ERWIN - The iconic Capitol Cinemas theater on Main Avenue in downtown Erwin has been shuttered for more than a year. But the parting sentiment expressed on the theater’s marque mirrors what appears to be widespread nostalgia for the long-running movie house.

On Wednesday, the RISE Erwin group of business owners and others who have spent the past five years bringing new life and a roster of family oriented activities to downtown area kicked off a social media survey of interest in theater's restoration as a larger entertainment venue for films, dramatic productions and musical performances.

By late Friday afternoon, the survey had received more than 25,000 views on Facebook and more than 800 people had completed its questionnaire.

RISE Erwin President Tyler Engle called it a phenomenal early response to a survey of support for the theater’s comeback that will remain online another 10 to 14 days. “That tells me that people want to see the Capitol succeed,” he said.

An introduction to the survey laments the closing of the theater, the darkening of it’s “familiar blinking lights celebrating the latest box office release" and the loss of the life the Capitol brought to downtown.

Comparing the darkened theater to “a time capsule, holding generations of nostalgic memories” that “sadly, our children will not be a part of,” the post goes on to pose the questions: 

- “Do we, as a community, feel the need to preserve this piece of history known as the Capitol Cinema? 

- “Can it be reimagined into another use?”

- Should we take on a long term, multi-million dollar project in an effort to save our history and give the next generation an opportunity to love this theater as much as we do?”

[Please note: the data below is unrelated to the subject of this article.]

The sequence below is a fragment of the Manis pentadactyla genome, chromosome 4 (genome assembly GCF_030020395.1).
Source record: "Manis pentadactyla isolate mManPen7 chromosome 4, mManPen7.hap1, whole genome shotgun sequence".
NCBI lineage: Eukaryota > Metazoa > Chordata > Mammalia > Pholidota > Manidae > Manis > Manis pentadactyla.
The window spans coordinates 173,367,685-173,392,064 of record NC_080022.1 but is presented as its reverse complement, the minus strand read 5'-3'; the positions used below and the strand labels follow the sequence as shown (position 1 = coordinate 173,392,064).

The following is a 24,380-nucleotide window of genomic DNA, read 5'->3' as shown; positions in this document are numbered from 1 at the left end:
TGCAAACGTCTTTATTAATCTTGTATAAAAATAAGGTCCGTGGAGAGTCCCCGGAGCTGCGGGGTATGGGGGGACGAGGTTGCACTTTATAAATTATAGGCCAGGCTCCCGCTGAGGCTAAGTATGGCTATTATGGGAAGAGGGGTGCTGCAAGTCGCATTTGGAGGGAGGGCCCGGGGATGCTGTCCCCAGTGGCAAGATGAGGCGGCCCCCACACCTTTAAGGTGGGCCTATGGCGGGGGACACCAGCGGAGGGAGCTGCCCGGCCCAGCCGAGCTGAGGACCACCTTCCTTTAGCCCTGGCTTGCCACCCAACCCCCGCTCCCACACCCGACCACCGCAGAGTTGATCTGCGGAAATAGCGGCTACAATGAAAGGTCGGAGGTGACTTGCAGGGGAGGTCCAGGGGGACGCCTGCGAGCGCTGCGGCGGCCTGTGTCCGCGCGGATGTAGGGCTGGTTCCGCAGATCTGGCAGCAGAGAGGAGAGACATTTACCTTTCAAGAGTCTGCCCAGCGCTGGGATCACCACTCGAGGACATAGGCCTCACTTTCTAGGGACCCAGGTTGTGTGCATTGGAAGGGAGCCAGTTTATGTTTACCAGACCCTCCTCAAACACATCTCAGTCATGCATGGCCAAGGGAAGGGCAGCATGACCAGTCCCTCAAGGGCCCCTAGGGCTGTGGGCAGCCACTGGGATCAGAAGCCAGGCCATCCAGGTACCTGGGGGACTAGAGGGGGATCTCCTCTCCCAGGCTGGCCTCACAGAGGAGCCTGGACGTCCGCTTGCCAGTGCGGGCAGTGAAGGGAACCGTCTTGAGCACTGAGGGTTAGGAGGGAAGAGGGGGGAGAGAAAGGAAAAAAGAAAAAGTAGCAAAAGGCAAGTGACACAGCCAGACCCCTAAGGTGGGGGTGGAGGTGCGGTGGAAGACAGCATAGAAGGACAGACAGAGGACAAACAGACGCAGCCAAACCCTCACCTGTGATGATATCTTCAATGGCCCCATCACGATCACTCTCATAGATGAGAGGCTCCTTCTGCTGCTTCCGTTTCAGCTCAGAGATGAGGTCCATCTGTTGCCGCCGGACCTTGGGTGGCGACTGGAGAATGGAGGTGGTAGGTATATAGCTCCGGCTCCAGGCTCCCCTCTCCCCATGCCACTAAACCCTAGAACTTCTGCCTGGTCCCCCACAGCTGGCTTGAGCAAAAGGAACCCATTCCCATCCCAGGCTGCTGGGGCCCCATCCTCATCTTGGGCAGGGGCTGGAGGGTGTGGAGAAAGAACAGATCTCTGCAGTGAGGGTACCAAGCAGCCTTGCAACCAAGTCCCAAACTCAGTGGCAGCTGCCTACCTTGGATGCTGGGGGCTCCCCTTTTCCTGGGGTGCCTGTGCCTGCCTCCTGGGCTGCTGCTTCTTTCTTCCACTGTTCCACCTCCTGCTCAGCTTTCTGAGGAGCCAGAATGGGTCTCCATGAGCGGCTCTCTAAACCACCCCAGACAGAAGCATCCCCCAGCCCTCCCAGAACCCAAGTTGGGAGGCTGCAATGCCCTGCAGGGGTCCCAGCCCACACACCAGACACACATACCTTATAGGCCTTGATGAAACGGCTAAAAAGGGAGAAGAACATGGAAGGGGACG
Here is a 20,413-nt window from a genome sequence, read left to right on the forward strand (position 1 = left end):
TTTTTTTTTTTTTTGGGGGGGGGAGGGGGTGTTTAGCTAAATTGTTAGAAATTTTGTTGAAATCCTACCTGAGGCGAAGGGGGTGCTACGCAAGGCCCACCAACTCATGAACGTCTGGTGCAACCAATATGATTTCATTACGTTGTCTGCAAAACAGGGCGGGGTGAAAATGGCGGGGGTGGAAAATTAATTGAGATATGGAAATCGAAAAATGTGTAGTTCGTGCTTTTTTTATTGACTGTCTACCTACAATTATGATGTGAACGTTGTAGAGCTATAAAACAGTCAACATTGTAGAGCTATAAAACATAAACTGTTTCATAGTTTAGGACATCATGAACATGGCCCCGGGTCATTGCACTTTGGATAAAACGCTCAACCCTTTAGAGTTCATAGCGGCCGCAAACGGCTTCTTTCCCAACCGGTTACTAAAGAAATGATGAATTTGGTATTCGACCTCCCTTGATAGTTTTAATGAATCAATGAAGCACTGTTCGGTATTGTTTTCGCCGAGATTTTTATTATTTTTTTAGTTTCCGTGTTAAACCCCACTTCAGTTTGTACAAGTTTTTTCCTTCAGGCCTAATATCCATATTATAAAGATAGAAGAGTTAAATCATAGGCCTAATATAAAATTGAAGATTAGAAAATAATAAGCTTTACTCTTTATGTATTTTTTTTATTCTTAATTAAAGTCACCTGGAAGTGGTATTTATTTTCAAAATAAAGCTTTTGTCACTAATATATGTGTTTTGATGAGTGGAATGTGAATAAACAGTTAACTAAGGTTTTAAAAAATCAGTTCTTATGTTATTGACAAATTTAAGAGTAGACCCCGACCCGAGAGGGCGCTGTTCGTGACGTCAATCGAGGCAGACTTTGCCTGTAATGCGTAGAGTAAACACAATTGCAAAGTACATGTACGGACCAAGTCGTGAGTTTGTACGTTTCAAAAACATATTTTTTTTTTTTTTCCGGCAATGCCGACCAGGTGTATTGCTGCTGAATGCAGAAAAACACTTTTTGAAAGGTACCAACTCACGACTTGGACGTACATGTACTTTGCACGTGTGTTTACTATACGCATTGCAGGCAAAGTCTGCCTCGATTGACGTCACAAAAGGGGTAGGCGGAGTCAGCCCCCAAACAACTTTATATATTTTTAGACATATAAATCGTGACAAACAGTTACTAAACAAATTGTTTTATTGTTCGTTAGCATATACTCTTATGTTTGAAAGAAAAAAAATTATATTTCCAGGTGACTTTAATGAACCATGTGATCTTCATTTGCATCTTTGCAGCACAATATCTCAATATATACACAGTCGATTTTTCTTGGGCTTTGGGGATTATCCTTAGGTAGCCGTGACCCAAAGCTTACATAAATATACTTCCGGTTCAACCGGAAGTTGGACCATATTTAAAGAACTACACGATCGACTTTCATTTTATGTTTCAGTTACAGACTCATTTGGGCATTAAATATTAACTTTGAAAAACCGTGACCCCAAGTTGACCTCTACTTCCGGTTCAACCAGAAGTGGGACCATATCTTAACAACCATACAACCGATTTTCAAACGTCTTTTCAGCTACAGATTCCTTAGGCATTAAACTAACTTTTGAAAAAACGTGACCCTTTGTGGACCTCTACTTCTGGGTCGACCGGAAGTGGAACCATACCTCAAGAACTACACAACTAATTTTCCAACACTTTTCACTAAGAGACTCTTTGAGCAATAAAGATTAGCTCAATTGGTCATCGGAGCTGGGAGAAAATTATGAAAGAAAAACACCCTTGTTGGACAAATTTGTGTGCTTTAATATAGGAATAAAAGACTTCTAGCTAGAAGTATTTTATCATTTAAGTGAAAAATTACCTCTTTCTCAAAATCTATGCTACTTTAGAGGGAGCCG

Finally the post asks RISE’s Facebook followers to take two minutes to complete the surveyand share it with their friends, explaining, “Based on the feedback from this survey, we will decide if moving forward with the next step of organized fundraising is feasible.”

Engle said the prospect of RISE taking on the theater’s rejuvenation began about eight months ago when he and the group’s founding president, Jamie Rice, sat down with the Capitol’s third generation owner Jan Bradley to discuss the possibilities. 

For Bradley, he said, the theater’s closing was like losing a family member. The message left on its marquee quotes Winnie Pooh’s reflection on such a parting, “I am so lucky to have something that makes saying goodbye so hard.”

So with Bradley’s blessing, Engle said, RISE secured an engineering study that found the building in need of about $200,000 in structural repairs. Beyond that, he said the challenge will be getting the theater to the level of an appropriate entertainment venue for motion pictures, live dramatic productions and concerts.

For RISE, he said, the project will require "many years and many thousands of dollars to see through to the finish line."

“I think the survey is a dynamite idea to push us forward,” he said “We spearheaded the development of this survey and presented it not just to our membership and people who live here but to people everywhere. If someone in California has feelings about the Capitol and wants to help us we want them to tell us.

“We just really hope people will get involved, share their feelings with us and open their pocketbooks to help us. Whether that’s by a monetary donation, labor or in kind gifts, we want people to continue to respond and tell us how they can help us.”